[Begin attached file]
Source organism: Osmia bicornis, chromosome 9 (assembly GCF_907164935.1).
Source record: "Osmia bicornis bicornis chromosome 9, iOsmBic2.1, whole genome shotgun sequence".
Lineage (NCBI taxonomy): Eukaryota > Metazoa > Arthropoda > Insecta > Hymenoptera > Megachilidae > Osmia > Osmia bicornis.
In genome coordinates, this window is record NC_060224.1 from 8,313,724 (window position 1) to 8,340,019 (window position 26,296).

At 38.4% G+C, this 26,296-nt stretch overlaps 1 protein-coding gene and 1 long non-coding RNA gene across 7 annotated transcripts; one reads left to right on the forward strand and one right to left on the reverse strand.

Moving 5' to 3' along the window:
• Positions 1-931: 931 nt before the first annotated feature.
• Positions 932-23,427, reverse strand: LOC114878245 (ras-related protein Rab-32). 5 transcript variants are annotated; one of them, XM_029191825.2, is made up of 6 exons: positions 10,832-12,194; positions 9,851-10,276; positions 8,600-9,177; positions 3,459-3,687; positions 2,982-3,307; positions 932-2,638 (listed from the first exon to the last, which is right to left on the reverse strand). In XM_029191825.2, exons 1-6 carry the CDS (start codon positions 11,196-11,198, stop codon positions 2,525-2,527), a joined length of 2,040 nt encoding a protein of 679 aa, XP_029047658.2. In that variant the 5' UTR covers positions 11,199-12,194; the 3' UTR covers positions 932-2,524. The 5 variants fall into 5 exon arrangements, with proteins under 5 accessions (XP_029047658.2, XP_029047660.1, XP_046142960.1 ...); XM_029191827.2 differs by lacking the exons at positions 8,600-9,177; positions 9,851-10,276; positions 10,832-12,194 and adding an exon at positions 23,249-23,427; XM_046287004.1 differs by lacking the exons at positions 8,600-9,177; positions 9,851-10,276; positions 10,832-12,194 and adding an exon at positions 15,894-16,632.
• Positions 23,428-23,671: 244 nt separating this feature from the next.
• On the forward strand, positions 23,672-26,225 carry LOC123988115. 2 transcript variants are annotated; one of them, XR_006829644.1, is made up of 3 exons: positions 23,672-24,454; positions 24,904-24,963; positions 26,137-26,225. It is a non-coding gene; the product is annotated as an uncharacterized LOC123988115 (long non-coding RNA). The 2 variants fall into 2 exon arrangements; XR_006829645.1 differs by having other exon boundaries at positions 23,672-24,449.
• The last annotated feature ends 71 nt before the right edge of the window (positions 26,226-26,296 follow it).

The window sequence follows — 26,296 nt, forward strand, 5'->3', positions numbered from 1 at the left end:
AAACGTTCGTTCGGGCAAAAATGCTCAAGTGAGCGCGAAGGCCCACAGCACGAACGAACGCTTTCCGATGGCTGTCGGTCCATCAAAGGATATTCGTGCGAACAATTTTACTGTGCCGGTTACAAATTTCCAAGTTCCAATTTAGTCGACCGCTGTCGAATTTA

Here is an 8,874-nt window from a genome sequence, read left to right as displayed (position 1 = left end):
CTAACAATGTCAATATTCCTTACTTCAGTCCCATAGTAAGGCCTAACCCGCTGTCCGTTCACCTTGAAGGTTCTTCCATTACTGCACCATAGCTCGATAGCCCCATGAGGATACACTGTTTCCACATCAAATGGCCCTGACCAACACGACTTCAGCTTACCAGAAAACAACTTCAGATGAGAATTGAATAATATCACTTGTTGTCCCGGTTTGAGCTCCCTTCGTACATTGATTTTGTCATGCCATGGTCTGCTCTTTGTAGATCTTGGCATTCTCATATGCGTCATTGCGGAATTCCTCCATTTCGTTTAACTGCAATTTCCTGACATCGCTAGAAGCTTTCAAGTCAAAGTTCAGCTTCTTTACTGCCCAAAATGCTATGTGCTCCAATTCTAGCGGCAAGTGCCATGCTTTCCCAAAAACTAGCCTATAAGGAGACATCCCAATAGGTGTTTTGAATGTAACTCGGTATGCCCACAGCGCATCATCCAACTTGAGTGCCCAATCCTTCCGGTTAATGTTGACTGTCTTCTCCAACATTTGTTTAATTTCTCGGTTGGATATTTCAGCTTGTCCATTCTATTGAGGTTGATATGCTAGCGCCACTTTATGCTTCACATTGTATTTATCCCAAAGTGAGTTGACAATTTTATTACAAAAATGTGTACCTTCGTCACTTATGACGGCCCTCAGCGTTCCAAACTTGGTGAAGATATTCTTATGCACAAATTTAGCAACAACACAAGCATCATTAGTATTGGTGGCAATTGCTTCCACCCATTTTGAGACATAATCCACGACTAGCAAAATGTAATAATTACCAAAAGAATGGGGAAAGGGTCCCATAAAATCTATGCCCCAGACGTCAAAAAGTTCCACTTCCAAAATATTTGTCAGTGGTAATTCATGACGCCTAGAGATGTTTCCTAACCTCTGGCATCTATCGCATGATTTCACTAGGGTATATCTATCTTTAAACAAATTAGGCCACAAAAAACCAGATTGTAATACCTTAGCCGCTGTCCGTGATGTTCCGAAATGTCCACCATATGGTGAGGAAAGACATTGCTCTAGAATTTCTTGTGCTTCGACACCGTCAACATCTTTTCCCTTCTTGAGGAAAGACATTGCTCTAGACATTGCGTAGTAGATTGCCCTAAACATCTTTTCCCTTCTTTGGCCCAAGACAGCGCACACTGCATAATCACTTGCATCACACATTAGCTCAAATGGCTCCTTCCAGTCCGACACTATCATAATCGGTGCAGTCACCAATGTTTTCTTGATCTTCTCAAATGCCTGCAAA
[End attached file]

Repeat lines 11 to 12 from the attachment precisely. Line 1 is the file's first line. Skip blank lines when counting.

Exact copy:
• The last annotated feature ends 71 nt before the right edge of the window (positions 26,226-26,296 follow it).

The window sequence follows — 26,296 nt, forward strand, 5'->3', positions numbered from 1 at the left end: